Now that we have DuctTape set up and working we can begin by compiling a simple model.
Starting with our model in XSI we must first freeze all transforms.
We now can export our model for use in the Source engine using the Valve Source plugin for XSI found here.
So now the fun can begin so load up DuctTape and let's get started. First of all we need to load up the SMD so navigated to SMDs folder then loacte the SMD you exported, if it isn't there open it up by going File -> Open then selecting the .SMD file. You should now have a 3d view with your model in and a properties page that loks something like this.
Now we need to go about setting the values found for the compile these are found in the properties panel on the right hand side. First of set the name you want the model to be called. Then you can set the relative directory if you so wish although for this example I entered the path manually therefore there wasn't a need for the relative path. Now go ahead and enter the path for the folder containing the material you want to apply to your model, you enter this in the material directory section. If you entered the relative directory correctly you won't need to change the target path but as I set it manually I edited this to suit my needs.
Now I already created the material in the correct folder therefore it applied the material for me in the 3D view (as seen above).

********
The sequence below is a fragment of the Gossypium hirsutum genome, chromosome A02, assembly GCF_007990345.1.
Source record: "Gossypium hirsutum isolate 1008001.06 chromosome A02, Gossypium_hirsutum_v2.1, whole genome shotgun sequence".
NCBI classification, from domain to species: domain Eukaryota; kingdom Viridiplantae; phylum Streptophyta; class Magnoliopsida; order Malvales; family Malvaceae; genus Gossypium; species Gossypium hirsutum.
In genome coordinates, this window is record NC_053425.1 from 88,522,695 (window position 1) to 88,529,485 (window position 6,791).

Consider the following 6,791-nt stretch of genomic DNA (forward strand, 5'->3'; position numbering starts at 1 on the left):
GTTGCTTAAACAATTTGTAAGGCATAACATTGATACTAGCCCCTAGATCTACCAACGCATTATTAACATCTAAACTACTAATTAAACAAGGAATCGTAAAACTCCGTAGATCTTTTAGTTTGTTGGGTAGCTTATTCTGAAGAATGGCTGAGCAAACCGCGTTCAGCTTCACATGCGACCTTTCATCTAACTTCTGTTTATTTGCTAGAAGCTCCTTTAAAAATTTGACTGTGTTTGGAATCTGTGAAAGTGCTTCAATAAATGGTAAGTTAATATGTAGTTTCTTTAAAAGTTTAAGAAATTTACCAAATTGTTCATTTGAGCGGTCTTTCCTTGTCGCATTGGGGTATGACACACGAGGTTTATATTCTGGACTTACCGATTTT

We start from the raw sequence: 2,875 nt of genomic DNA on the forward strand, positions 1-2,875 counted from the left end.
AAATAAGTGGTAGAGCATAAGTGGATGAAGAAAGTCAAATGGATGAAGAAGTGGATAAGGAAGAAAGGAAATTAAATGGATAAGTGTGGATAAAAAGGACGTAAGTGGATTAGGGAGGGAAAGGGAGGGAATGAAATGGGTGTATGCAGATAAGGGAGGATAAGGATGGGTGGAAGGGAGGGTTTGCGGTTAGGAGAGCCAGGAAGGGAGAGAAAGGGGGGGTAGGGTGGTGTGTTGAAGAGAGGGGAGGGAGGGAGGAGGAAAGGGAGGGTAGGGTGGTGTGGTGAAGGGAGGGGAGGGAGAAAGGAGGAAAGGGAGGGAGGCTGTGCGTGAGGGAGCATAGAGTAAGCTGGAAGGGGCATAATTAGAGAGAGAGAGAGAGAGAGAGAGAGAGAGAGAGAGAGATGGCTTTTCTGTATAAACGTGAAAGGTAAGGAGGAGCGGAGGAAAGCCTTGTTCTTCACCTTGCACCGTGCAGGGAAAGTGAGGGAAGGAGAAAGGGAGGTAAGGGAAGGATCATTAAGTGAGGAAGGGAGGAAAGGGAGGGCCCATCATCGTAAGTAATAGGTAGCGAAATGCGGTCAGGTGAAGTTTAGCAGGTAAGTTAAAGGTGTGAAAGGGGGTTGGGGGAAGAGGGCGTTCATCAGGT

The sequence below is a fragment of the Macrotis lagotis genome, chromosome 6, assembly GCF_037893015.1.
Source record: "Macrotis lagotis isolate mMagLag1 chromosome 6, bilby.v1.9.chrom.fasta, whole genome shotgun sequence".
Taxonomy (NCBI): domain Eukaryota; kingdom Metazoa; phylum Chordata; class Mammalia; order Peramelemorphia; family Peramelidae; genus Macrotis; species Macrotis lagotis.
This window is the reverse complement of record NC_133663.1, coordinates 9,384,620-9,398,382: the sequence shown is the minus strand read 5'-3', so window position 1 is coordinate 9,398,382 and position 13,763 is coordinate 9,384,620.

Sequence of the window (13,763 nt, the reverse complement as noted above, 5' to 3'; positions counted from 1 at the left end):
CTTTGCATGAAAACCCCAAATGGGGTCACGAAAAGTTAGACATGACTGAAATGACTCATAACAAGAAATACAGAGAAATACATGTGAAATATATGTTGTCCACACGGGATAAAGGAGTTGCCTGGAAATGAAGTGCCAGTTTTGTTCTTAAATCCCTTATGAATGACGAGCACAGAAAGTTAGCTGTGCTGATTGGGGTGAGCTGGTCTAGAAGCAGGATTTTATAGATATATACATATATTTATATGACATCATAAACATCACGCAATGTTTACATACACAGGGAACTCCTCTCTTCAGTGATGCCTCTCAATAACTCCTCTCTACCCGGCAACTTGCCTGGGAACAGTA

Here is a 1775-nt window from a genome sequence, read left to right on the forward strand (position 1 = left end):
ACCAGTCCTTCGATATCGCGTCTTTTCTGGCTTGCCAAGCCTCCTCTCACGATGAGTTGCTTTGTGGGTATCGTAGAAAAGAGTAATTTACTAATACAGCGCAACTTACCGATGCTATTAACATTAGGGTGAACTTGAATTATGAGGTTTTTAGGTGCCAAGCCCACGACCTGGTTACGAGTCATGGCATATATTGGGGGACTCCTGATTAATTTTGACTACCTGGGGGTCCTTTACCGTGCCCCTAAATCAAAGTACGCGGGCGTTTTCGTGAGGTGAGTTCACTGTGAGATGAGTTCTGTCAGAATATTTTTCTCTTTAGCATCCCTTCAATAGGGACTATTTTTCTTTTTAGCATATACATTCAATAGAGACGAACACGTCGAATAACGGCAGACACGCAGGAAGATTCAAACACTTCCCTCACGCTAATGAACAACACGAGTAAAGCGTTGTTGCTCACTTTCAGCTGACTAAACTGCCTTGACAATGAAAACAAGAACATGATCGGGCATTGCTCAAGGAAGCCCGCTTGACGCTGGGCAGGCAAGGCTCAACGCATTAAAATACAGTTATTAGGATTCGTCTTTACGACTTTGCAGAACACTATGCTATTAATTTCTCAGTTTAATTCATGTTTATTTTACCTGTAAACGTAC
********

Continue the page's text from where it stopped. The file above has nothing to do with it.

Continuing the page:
Now we need to save the .qc filer so go File -> Saveas and choose a directory to save the .qc file. When this is done it should appear in DuctTape under the models/qc folder so now you can build the model by right clicking on the qc file and selecting build.
Quick note: I was working with an alpha build and the saving feature was still abit buggy hence my qc doesn't have a name it was fixed before release to the public so you shouldn't have any problem.
It should then show you the build log and successfully compile.
Now you can open you model in the HL2 model viewer to see that it has compiled properly.
Below is my final result with spec map.
This model has a very simple purpose and didn't need a collision model as it would just interfer with gameplay, and so was going to be clipped in hammer any way. To add a collision mode open up the rig tab at the top of the right panel when creating the .qc and add your extra SMD file there.
So basically add the .SMD of the collision model to in the text box and re-compile your model if needed for this example I just added the same model again and left the default settings in (this is not recommended though) and compiled. Here is the resultant collision model.
A little bit of advice from coder0xff: A lot of functionality in DuctTape can be accessed through drag and drop, for example to add a collision model to your model you can drag and drop the SMD file into the text box or even into the 3D view to add it to the model. If you dragged it into the 3D view just type it out in the collision text box. This also works with texture creation for animated textures and such.